Thursday morning started just like the other mornings: breakfast in the Grand Ballroom but with most people late. I guess Wednesday evening was quite exhaustive to many people.
I went straight to the Learning & Education stage where I could enjoy an amazing double session (went all the way through morning) of Game Design. This was NOT software game design. It was "hardware" game development. The idea was how to create games that could be used to teach concepts to people. Hubert Smits from Railly introduced shortly the work of Sivasailam Thiagarajan (aka Thiagi at www.thiagi.com).
After a short introduction, Hubert explained that we were going to build a game to teach Sprint (or Iteration, depending on your flavor of agile) planning.
We started by playing a game ourselves. Each os uf wrote down 4 cards with strong opinions he had about iteration planning. Hubert collected all of those and shuffled them redistributing 3 cards to each person. He asked us to sort the cards according to the importance we attributed to the sentence on the card. Meanwhile, he was laying down the rest of the cards on an empty table. Once we were done, he asked us to come to the table, now full of cards, and exchange the cards one by one on our hands with the ones on the table if we considered them more important. When he realised we were all happy with the cards we had, he asked us to trade cards among ourselves following the same idea to increase the value of the cards on our hands (according to our personal opinions). Finally, he ordered us to join with two or three other people and form a group. The group would have all the cards from its members and was to chose three cards that they would hold as theirs. The wrapping up was to have each group present their cards explaning why those cards were important to them.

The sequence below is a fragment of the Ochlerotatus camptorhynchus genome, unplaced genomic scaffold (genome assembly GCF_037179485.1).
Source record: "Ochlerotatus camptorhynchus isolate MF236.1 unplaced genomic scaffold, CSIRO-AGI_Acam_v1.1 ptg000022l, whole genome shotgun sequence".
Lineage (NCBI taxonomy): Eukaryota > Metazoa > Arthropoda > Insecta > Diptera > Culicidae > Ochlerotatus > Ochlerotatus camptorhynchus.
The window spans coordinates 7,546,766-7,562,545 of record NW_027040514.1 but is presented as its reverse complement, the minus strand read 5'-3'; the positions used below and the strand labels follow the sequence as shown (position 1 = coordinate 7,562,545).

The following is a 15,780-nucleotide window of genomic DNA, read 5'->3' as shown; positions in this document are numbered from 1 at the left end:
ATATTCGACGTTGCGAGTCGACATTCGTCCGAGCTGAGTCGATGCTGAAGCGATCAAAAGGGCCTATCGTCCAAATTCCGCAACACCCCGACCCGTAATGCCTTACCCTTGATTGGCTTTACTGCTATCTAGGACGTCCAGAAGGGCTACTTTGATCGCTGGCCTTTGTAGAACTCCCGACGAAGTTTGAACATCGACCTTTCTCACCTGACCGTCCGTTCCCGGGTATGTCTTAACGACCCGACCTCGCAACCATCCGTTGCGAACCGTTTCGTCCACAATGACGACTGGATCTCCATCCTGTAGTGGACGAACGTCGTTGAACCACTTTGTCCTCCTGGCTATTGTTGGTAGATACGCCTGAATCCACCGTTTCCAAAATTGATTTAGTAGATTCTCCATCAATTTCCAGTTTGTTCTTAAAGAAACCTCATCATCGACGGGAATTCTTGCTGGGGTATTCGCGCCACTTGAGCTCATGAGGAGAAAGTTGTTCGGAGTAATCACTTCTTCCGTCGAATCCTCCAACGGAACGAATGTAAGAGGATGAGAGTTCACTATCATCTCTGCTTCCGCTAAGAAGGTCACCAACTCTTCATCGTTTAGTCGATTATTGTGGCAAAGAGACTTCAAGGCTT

I found this activity very interesting to align people's expectations about something. I could understand that it was a very good way to have people accepting other people's ideas. Hubert suggested it could also help building a team since the involved people would go from an individual perspective to a group perspective. To me, it looked like a very good ice breaker to get people thinking together.